Following oil spills like the Exxon Valdez, new environmental regulations drove the fastest changes in oil tanker design the industry had ever seen.
A historical analysis of the maritime sector has shown how tough environmental regulations triggered a shift from an internally focused and gradual approach to change, to an approach led by environmental innovation and collaboration.
Oil Tanker Innovation: From Slow and Closed to Fast and Open
For a century up to the 1990’s, tanker design changed little. ‘Bigger’ and ‘faster’ were the long-standing buzz words; innovation was incremental and in-house. Disasters such as the 1989 Exxon Valdez oil spill led to stricter regulations, exposing the industry to reputational damage. Environmental innovation became “the most powerful driver of innovation in the oil tanker industry,” according to researchers.
Zoran Perunović and Jelena Vidić- Perunović, both from the Technical University of Denmark, were interested in how innovation dynamics had evolved in response to these events. They reviewed historical archival data such as media publications, company records, and other official documents.
They found that new environmental regulations, such as requirements for double hulled tankers and new cleaning techniques, left many firms racing to keep up. Ship designers, builders, and operators had to change the way they innovated to stay competitive.
Get Innovations to Market Faster and Cheaper
The industry shifted from an enclosed model, with firms acting alone, to one using collaborative networks based on environmental innovation. A network based model relies on firms working with stakeholders both within and outside the maritime industry to meet the new demands and technical challenges.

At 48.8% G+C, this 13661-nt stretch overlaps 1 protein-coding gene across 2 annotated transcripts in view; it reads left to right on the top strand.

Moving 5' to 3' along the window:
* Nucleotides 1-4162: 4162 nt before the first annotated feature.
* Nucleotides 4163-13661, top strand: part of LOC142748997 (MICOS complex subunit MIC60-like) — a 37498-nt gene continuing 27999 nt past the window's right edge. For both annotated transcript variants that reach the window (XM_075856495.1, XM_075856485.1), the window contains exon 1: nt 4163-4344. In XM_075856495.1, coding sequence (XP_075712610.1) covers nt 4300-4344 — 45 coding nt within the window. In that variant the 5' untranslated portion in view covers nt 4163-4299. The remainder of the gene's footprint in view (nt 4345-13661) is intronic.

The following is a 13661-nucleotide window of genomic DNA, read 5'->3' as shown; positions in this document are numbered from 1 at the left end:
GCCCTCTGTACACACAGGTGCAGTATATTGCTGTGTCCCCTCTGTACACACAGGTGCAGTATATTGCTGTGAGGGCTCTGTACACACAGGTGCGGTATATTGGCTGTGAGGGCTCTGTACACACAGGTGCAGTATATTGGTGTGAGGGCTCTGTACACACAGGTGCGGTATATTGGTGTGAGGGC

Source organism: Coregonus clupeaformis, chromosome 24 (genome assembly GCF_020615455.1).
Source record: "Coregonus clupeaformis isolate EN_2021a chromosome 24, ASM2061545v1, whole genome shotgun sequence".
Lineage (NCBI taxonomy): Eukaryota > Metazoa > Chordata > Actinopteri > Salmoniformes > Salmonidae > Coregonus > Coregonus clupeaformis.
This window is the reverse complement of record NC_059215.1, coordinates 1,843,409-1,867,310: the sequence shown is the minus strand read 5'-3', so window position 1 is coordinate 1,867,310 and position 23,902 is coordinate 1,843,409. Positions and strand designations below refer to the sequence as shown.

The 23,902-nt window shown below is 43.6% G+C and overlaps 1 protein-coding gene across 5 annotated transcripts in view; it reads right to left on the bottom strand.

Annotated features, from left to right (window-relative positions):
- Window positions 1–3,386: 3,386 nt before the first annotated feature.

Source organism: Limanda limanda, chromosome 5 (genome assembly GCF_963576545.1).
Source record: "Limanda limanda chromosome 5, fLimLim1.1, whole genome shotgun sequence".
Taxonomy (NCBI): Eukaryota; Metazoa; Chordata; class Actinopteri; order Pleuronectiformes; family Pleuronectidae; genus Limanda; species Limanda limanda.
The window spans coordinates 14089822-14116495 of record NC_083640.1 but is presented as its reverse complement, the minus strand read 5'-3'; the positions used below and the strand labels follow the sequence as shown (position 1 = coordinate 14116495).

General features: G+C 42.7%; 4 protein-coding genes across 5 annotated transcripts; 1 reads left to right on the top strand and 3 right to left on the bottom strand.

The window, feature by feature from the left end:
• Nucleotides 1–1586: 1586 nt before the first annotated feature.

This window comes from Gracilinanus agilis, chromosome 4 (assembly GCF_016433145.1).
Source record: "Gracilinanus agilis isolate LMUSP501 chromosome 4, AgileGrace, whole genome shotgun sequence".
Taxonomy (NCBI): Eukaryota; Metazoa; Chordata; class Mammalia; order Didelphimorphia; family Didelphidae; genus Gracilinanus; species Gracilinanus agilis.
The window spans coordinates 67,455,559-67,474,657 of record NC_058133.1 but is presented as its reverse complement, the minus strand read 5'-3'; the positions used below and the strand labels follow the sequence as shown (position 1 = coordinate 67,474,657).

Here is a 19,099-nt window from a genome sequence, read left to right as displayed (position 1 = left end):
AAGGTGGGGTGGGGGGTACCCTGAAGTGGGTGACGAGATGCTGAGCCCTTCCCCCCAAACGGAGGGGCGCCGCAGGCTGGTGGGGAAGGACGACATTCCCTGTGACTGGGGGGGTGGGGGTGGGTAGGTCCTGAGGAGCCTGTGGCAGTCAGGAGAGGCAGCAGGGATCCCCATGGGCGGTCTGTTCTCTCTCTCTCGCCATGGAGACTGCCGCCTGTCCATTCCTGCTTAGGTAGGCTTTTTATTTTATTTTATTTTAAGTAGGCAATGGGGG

Eventually, this new approach paid off in the form of reduced costs and time it took to get new products to market.
3 Key Stages of Sustainable Innovation
A NBS report on Innovation for Sustainability highlights key stages in the development of an innovation strategy. Below, we apply reformulate the stages as steps that can be applied to individual products, product lines, or entire businesses:
1. Operational optimization – “Just do things better.”
Improve the efficiency of existing processes, for example by reducing packaging or using renewable energy.
2. Organizational transformation – “Doing new things.”
Develop new products, services or business models, such as shifting from selling a product to leasing it.
3. Systems building – “Doing new things with others.”
Collaborate with other firms, for instance by using waste materials from a manufacturer as aggregate in construction projects.
Insights for Practitioners
Involve stakeholders in your innovation process. Open, collaborative innovation has advantages during ‘tough times’ as it increases operational efficiency and enhances R&D effectiveness. Include your employees, customers, suppliers, and perhaps even your competitors in your processes to make your innovations robust.
Reward collaboration. Put a system in place to incentivize and recognize effective employee collaboration.
Utilize new and emerging technologies. Scan for inspiration. Read and watch content on topics you wouldn’t normally consider. Get out of the office to attend conferences in seemingly unrelated fields. And don’t wait until regulation mandates your industry to phase out legacy equipment.
Perunović, Z. and Vidić- Perunović, J. 2012. Environmental Regulation and Innovation Dynamics in the Oil Tanker Industry. California Management Review. 55-1: 130-148